Private ‘campus’ roadway for Medgar Evers College scaled back
Officials at Medgar Evers College have partially retreated on plans to convert a public roadway into a campus-style plaza, according to community leaders who opposed the measure.
The stretch of Crown Street between Bedford and Franklin avenues is also known as Medgar Evers Lane and runs through the center of much of the university’s infrastructure. Officials wanted to create a more pedestrian-friendly and college-oriented experience on the roadway, similar to Baruch College’s annexation of 25th street in Manhattan (details of the plan were recently chronicled in the Daily News).
But the thoroughfare also provides at least 60 parking spaces, and its closure would lead to further traffic congestion. Critics point to the college’s own parking lot adjacent to Crown Street, which on most school days is already filled to capacity.
Brooklyn Department of Transportation Commissioner Keith Bray heard from the Crown Heights community about the issue last month. Medgar Evers College President Rudy Crew attended the meeting, during which he advised he would respect community wishes and work with the Department of Transportation (DOT) to find ways to create a campus-type atmosphere without closing the block.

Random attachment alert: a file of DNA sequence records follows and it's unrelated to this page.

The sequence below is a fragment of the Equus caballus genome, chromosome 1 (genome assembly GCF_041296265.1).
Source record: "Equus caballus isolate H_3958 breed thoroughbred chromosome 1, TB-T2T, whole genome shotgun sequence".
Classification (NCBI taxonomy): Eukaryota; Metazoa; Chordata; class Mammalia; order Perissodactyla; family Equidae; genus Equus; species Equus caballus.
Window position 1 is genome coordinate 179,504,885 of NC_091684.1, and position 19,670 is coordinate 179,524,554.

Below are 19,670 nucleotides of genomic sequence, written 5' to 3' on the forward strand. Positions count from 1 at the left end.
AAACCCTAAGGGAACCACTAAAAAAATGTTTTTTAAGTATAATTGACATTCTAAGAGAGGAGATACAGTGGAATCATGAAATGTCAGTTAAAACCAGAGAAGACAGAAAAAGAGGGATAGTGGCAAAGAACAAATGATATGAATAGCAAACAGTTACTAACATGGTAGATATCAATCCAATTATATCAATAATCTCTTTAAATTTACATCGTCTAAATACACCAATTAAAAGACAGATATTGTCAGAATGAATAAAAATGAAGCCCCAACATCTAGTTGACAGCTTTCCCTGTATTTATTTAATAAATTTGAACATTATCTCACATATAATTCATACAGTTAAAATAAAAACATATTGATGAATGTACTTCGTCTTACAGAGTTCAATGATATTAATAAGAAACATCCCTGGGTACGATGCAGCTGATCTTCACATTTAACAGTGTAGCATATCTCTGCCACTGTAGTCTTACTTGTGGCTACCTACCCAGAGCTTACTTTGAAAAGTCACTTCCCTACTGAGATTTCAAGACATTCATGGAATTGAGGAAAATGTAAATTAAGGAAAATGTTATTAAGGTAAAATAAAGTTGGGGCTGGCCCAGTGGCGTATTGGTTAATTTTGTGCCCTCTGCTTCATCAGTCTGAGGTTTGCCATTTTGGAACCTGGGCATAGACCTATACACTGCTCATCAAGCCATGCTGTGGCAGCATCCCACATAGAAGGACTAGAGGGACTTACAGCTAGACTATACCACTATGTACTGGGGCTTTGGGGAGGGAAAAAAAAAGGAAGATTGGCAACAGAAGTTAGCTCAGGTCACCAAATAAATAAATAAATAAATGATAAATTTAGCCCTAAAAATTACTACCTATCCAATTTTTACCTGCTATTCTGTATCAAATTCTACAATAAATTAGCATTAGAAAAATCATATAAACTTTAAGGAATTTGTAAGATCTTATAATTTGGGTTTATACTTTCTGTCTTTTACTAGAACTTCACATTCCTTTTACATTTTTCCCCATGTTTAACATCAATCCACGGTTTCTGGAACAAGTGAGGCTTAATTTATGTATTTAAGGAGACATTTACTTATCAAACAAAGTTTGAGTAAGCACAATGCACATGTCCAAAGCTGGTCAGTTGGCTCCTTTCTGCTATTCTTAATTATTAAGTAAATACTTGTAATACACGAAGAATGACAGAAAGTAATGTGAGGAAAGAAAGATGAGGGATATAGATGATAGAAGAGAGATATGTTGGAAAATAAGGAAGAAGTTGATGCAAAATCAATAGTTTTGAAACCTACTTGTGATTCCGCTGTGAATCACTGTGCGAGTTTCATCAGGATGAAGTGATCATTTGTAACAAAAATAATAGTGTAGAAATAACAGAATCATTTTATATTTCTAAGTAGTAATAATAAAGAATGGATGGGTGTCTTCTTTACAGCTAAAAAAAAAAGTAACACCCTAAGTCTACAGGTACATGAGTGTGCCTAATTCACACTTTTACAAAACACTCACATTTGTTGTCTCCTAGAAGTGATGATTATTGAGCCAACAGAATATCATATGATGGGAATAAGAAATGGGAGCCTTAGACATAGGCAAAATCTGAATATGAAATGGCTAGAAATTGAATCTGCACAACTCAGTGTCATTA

“President Rudy Crew is a man of his word and he kept his promise to the Community that closing the block is not an option,” said F. Richard Hurley of the Crown Heights Community Council. “We look forward to continuing our work with Rudy Crew of Medgar Evers College and the Department of Transportation on the parking issue.”
Going forward, there are three options on the table for DOT to consider: (1) no closure or changes to the street; (2) a partial closure, which includes having the roadway closed to traffic from 10 a.m. to 4 p.m., but open at all other times, or (3) open at all times, but with a speed bump and/or other devices to slow down traffic.
The DOT’s main concern at the meeting was the safety of students and the general public.
“Medgar Evers College is committed to creating a transparent and open process in all capital projects,” read a statement from the college. “We have worked together with the community to ensure public trust and establish a system of transparency and collaboration. To date, we have conducted 4 public meetings to discuss the upcoming project and we will continue to meet with the community in the weeks and months ahead.”
Brooklyn Brief has reached out to the DOT and will update this story if they respond.
Leave a Comment
Leave a Comment